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This Week’s What Do I Need To Know About……Celebrating Respiratory Care Week

While many people are concerned about physical fitness and maintaining a healthy weight, the notion of respiratory fitness sometimes doesn’t come up on the radar. However, proper lung health is essential in order to maintain a healthy body—how else are you going to sprint up that hill or lift that weight if you can’t breathe properly? This Week’s blog post celebrates Respiratory Care Week by sharing ways to manage bronchitis, which exercises improve lung health, and how to train throughout cold and flu season. Grab your scarf and get ready to breathe freely this fall!

Can a daily workout help you beat bronchitis?

Bronchitis—inflammation of the bronchial tubes, i.e. the air passages between the nose and lungs—can be a serious drag when dry autumn winds come around. However, with a few lifestyle changes, you can breathe easier. Regular exercise can help decrease anxiety about breathlessness, reduce fatigue, and improve breath control—all of which help manage chronic bronchitis. Pursed lip breathing exercises can also improve breath control by slowing down the breath and increasing intake of air. And home remedies such as humidifiers and eucalyptus oil are also linked with reducing bronchitis symptoms. Take our daily quiz for more information on managing bronchitis.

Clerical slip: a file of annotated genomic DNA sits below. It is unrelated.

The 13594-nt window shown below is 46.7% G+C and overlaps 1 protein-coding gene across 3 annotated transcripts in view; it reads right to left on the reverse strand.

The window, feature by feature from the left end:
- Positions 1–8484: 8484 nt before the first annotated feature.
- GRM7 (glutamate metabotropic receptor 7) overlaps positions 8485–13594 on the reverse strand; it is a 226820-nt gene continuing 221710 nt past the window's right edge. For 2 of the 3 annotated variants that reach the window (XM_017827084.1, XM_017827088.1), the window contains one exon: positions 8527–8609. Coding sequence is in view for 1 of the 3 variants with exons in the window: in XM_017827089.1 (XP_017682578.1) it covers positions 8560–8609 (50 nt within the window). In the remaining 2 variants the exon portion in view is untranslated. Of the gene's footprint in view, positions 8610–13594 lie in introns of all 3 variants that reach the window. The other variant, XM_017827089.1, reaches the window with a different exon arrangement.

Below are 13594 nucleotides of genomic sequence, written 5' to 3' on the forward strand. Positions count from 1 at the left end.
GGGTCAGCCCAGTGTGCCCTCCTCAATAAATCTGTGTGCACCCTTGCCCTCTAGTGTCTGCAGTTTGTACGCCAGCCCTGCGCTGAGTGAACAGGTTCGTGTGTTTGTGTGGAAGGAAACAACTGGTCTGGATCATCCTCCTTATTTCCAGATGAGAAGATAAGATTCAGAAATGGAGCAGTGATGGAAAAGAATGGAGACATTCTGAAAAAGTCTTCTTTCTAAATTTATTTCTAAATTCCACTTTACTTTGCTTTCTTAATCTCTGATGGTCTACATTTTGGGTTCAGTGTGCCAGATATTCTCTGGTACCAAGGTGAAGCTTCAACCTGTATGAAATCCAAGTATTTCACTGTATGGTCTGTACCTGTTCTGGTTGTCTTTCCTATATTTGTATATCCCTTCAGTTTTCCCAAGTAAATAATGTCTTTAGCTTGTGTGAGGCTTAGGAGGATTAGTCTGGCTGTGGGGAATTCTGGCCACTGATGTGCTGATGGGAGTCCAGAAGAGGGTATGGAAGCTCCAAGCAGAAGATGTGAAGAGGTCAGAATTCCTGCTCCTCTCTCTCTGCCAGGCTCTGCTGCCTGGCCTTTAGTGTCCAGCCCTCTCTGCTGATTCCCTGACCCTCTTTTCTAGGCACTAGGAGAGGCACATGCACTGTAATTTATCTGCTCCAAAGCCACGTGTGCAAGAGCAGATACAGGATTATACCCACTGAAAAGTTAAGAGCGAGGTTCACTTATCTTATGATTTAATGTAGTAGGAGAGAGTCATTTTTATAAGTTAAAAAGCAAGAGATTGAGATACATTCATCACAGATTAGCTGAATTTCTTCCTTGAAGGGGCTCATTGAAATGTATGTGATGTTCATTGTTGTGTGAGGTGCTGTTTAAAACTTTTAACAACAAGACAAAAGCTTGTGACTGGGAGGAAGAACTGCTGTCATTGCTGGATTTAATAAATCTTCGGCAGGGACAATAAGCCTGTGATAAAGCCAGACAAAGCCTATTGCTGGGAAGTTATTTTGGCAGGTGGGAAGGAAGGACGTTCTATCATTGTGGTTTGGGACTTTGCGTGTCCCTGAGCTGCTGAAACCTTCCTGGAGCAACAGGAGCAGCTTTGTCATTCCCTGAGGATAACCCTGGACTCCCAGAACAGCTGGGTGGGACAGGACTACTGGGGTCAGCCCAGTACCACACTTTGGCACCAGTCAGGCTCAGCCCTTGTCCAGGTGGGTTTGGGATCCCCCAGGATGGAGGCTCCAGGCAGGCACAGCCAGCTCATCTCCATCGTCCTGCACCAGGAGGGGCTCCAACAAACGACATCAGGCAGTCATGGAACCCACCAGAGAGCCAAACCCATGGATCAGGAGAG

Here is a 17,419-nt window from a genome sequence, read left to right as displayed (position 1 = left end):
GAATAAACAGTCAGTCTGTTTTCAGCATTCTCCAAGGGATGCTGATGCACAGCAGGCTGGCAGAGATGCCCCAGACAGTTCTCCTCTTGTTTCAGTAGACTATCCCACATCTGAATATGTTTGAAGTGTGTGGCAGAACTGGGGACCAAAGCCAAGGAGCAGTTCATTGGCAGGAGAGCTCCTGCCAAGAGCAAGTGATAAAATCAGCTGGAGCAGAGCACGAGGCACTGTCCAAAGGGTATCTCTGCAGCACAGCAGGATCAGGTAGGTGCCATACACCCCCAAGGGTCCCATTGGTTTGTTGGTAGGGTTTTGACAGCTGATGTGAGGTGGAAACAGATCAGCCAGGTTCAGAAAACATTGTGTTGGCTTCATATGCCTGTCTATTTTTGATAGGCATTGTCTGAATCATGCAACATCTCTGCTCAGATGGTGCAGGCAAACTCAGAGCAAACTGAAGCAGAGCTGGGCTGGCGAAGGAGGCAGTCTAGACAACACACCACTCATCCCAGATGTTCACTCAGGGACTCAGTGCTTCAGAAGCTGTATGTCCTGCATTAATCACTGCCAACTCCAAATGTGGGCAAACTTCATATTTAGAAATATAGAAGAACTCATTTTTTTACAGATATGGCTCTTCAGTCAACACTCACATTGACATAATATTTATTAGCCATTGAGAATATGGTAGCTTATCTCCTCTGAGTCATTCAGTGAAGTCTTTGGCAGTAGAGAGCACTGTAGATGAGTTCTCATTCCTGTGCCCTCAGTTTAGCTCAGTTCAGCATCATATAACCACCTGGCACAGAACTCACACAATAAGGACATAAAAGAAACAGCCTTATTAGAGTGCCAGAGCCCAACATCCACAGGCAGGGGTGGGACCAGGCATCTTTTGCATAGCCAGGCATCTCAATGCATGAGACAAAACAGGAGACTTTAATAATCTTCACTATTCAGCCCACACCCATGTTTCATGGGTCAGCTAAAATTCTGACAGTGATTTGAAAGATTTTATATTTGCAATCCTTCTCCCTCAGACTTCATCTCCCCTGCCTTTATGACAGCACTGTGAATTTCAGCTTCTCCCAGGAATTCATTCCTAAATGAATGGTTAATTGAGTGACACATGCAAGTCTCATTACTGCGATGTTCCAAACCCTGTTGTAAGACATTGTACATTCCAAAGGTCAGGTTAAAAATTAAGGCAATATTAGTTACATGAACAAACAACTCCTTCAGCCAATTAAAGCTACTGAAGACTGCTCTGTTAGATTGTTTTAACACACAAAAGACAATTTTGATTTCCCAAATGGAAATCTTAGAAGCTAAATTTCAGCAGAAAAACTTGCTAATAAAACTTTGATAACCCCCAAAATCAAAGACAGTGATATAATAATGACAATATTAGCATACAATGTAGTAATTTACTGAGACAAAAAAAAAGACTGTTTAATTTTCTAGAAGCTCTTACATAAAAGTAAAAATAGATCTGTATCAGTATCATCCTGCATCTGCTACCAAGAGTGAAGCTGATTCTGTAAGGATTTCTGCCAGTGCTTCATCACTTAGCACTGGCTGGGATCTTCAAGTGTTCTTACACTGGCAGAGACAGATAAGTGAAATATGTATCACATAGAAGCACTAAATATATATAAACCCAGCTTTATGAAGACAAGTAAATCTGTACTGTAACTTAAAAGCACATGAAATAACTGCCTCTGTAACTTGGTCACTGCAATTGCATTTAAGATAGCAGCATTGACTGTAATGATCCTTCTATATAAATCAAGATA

Improve athletic performance with these exercises

You might be exercising to improve muscular efficiency, but did you know you can exercise to improve lung efficiency? For instance, interval training can increase VO2 max—the lungs’ ability to use oxygen efficiently—by 15%, according to a study. Consistent aerobic exercise helps to strengthen the diaphragm, which is responsible for doing 80% of the work needed to inhale. And yoga poses such as bridge and cat-cow can open the muscles at the front of the chest—allowing for a greater intake of air. For more lung-friendly exercises and workout tips, take our daily quiz.

Is it safe to keep training with a cold?

Well, that depends on where your symptoms are located. The general rule of thumb is that running with a mild cold is safe, as long as symptoms are “above the neck,” i.e. runny nose, sneezing, and irritated throat. When cold symptoms include chest coughs, you could be putting your lung health at risk. In fact, vigorously exercising with a chest cold can turn a short-lived bug into a longer-term upper respiratory infection. Stay lung healthy this cold/flu season by waiting a full day after “below the neck” symptoms have disappeared to begin training again. And if you are training though a mild cold, be sure to go at recovery pace and get lots of rest afterwards. Take our daily quiz to learn more about keeping your lungs healthy as you train during cold/flu season.

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